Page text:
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Immune responses to alglucosidase in infantile Pompe disease: recommendations from an Italian pediatric expert panel



Classic infantile onset of Pompe disease (c-IOPD) leads to hypotonia and hypertrophic cardiomyopathy within the first days to weeks of life and, without treatment, patients die of cardiorespiratory failure in their first 1–2 years of life. Enzymatic replacement therapy (ERT) with alglucosidase alfa is the only available treatment, but adverse immune reactions can reduce ERT’s effectiveness and safety. It is therefore very important to identify strategies to prevent and manage these complications. Several articles have been written on this disease over the last 10 years, but no univocal indications have been established.


Our study presents a review of the current literature on management of immune responses to ERT in c-IOPD as considered by an Italian study group of pediatric metabolists and immunologists in light of our shared patient experience.


We summarize the protocols for the management of adverse reactions to ERT, analyzing their advantages and disadvantages, and provide expert recommendations for their optimal management, to the best of current knowledge. However, further studies are needed to improve actual management protocols, which still have several limitations.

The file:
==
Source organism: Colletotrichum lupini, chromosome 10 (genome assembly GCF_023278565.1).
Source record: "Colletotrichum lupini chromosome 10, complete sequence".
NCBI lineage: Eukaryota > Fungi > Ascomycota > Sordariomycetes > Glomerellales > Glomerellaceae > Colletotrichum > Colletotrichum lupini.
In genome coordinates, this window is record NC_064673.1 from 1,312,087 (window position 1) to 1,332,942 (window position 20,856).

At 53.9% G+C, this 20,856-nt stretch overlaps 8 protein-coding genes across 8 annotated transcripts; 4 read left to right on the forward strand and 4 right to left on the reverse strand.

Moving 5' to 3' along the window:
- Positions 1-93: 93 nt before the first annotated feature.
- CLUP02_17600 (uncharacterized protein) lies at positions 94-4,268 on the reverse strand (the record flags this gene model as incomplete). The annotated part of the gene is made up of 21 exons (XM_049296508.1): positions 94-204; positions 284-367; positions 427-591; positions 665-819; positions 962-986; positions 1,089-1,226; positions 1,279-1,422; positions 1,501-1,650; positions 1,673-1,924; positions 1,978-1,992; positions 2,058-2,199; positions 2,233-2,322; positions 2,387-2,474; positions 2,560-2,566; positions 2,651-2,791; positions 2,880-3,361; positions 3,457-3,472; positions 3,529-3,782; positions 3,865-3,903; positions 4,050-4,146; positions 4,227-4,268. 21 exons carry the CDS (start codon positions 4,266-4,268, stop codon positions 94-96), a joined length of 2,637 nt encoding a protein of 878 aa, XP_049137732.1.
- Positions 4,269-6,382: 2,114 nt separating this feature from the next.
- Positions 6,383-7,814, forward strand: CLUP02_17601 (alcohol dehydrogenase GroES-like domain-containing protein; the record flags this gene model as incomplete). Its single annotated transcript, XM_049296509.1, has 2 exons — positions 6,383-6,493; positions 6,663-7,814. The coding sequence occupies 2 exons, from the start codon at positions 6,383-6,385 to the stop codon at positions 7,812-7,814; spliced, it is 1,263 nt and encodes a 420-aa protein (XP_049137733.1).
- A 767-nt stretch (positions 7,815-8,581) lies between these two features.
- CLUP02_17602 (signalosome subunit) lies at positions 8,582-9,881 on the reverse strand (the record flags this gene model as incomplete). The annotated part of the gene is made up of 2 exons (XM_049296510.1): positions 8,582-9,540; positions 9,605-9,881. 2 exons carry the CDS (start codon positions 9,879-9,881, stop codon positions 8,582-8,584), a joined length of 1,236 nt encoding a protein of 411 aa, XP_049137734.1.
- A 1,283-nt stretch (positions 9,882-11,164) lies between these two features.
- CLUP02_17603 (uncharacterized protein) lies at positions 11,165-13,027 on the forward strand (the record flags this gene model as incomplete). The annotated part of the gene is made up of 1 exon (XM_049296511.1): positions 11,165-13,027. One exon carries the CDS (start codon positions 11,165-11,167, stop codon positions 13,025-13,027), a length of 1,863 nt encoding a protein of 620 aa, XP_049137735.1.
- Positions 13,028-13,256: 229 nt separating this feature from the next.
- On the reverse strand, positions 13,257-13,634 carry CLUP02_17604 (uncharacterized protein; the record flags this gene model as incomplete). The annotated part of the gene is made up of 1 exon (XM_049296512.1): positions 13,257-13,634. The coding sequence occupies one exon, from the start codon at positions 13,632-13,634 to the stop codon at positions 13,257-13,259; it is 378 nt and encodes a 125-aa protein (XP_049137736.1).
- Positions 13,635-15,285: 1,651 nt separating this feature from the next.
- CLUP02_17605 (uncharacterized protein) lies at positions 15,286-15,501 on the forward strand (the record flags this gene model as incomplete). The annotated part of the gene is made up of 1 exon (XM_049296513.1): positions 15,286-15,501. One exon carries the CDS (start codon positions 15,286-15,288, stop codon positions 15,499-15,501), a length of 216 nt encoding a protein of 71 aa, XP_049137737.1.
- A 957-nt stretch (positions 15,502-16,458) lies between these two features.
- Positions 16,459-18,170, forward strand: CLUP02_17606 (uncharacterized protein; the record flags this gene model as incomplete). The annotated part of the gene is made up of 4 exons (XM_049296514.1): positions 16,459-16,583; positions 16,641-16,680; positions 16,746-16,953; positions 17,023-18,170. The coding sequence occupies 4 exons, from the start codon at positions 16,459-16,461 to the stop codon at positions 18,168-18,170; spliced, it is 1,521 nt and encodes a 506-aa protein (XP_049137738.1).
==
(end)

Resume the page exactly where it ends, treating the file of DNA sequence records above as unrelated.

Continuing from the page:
Pompe disease is an autosomal recessive lysosomal storage disorder in which deficiency of the acid α-glucosidase (GAA) results in a build-up of glycogen in multiple tissues, particularly in the cardiac, skeletal and smooth muscle tissues [1]. Classic infantile onset of Pompe disease (c-IOPD), its most severe form, presents in the first days to weeks of life with hypotonia and hypertrophic cardiomyopathy. Without treatment, patients die of cardiorespiratory failure within the first 1–2 years of life [2,3,4]. Enzymatic replacement therapy (ERT) with alglucosidase alfa (rh-GAA) is the only known treatment available [5]. Recommended dosage is 20 mg/kg every other week, although recent studies have reported that patients receiving up to 40 mg/kg/week have better outcomes [6,7,8]. ERT has been shown to improve ventilator-free and overall survival as well as cardiomyopathy and motor functions [9,10,11]. However, immune reactions can reduce ERT’s effectiveness and safety, thereby raising an important issue [12, 13].